Rocky terrestrial planets, perhaps like Earth, Mars or Venus, appear to be forming or to have recently formed around a star in the Pleiades ("seven sisters") star cluster, the result of "monster collisions" of planets or planetary embryos.
Astronomers using the Gemini Observatory in Hawaii and the Spitzer Space Telescope report their findings in an upcoming issue of the Astrophysical Journal, the premier journal in astronomy.
Known until now as a simple number in a catalogue, NGC 134, the 'Island in the Universe' that was observed by the European Commissioner for Science and Research Janez Potočnik on a visit to ESO's Very Large Telescope at Paranal is replete with remarkable attributes, and the VLT has clapped its eyes on them.
Just like our own Galaxy, NGC 134 is a barred spiral with its spiral arms loosely wrapped around a bright, bar-shaped central region.
One feature that stands out is its warped disc. While a galaxy's disc is often pictured as a flat structure of gas and stars surrounding the galaxy's centre, a warped disc is a structure that, when viewed sideways, resembles a bent record album left out too long in the burning Sun.
Scientists using the largest cosmic ray observatory in the world, the Pierre Auger Observatory in Argentina, have made an important discovery about the highest-energy cosmic rays that hit the Earth - and the discovery leads back to supermassive black holes.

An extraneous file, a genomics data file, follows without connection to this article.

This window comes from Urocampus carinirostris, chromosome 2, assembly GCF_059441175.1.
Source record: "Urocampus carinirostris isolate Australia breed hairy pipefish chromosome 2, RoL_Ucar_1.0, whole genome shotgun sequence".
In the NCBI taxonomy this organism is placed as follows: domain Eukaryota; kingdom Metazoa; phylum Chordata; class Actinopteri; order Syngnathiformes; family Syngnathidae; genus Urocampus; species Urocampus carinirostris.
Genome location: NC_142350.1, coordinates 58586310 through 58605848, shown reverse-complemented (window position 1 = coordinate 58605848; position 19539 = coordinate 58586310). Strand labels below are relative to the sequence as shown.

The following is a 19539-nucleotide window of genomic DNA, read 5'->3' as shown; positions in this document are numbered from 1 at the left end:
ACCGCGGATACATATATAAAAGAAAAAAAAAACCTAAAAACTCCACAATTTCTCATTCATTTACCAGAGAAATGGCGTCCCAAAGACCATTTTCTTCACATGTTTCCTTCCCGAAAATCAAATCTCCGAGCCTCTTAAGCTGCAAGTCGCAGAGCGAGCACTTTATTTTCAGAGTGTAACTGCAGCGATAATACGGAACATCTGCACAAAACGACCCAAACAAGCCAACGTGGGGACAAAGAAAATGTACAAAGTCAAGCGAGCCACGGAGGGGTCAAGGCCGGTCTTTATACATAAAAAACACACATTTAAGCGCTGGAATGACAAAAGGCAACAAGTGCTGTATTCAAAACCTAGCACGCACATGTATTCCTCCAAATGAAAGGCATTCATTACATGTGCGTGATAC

In Science, the Pierre Auger Collaboration announces that Active Galactic Nuclei - thought to be powered by supermassive black holes that devour large amounts of matter - are the most likely candidate for the source of the highest-energy cosmic rays that hit Earth.
The scientists found that the sources of the highest-energy particles are not distributed uniformly across the sky.
When the stars are shining above the atmosphere, they give off radiation across a wide spread of wavelengths. As Earth rotates, the star appears to sink down. When that happens, the atmosphere acts as a filter, blocking out certain wavelengths of the star’s radiation. While nice to see with your girlfriend, of importance to astronomers is that the blocked wavelengths are representative of the molecules and atoms in the planet’s atmosphere.